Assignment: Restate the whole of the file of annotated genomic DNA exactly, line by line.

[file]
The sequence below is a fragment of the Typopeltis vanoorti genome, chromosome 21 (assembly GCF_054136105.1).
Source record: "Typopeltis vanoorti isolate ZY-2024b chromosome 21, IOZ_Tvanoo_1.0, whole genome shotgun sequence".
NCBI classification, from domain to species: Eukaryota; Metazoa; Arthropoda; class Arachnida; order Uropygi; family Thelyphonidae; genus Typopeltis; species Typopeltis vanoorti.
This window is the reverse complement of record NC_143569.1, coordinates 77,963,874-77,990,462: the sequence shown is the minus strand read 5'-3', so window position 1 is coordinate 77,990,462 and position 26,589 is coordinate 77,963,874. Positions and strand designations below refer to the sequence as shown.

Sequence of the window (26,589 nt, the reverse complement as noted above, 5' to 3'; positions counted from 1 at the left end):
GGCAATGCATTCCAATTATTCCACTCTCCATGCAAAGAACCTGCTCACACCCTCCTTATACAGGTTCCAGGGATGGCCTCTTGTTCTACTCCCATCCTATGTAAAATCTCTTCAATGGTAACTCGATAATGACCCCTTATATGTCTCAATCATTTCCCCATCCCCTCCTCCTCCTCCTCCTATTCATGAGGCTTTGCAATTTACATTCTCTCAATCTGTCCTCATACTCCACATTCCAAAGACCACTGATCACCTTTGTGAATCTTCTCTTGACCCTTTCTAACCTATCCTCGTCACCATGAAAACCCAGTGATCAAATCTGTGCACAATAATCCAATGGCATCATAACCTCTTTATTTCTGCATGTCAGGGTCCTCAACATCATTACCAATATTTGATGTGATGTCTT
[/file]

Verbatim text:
The sequence below is a fragment of the Typopeltis vanoorti genome, chromosome 21 (assembly GCF_054136105.1).
Source record: "Typopeltis vanoorti isolate ZY-2024b chromosome 21, IOZ_Tvanoo_1.0, whole genome shotgun sequence".
NCBI classification, from domain to species: Eukaryota; Metazoa; Arthropoda; class Arachnida; order Uropygi; family Thelyphonidae; genus Typopeltis; species Typopeltis vanoorti.
This window is the reverse complement of record NC_143569.1, coordinates 77,963,874-77,990,462: the sequence shown is the minus strand read 5'-3', so window position 1 is coordinate 77,990,462 and position 26,589 is coordinate 77,963,874. Positions and strand designations below refer to the sequence as shown.

Sequence of the window (26,589 nt, the reverse complement as noted above, 5' to 3'; positions counted from 1 at the left end):
GGCAATGCATTCCAATTATTCCACTCTCCATGCAAAGAACCTGCTCACACCCTCCTTATACAGGTTCCAGGGATGGCCTCTTGTTCTACTCCCATCCTATGTAAAATCTCTTCAATGGTAACTCGATAATGACCCCTTATATGTCTCAATCATTTCCCCATCCCCTCCTCCTCCTCCTCCTATTCATGAGGCTTTGCAATTTACATTCTCTCAATCTGTCCTCATACTCCACATTCCAAAGACCACTGATCACCTTTGTGAATCTTCTCTTGACCCTTTCTAACCTATCCTCGTCACCATGAAAACCCAGTGATCAAATCTGTGCACAATAATCCAATGGCATCATAACCTCTTTATTTCTGCATGTCAGGGTCCTCAACATCATTACCAATATTTGATGTGATGTCTT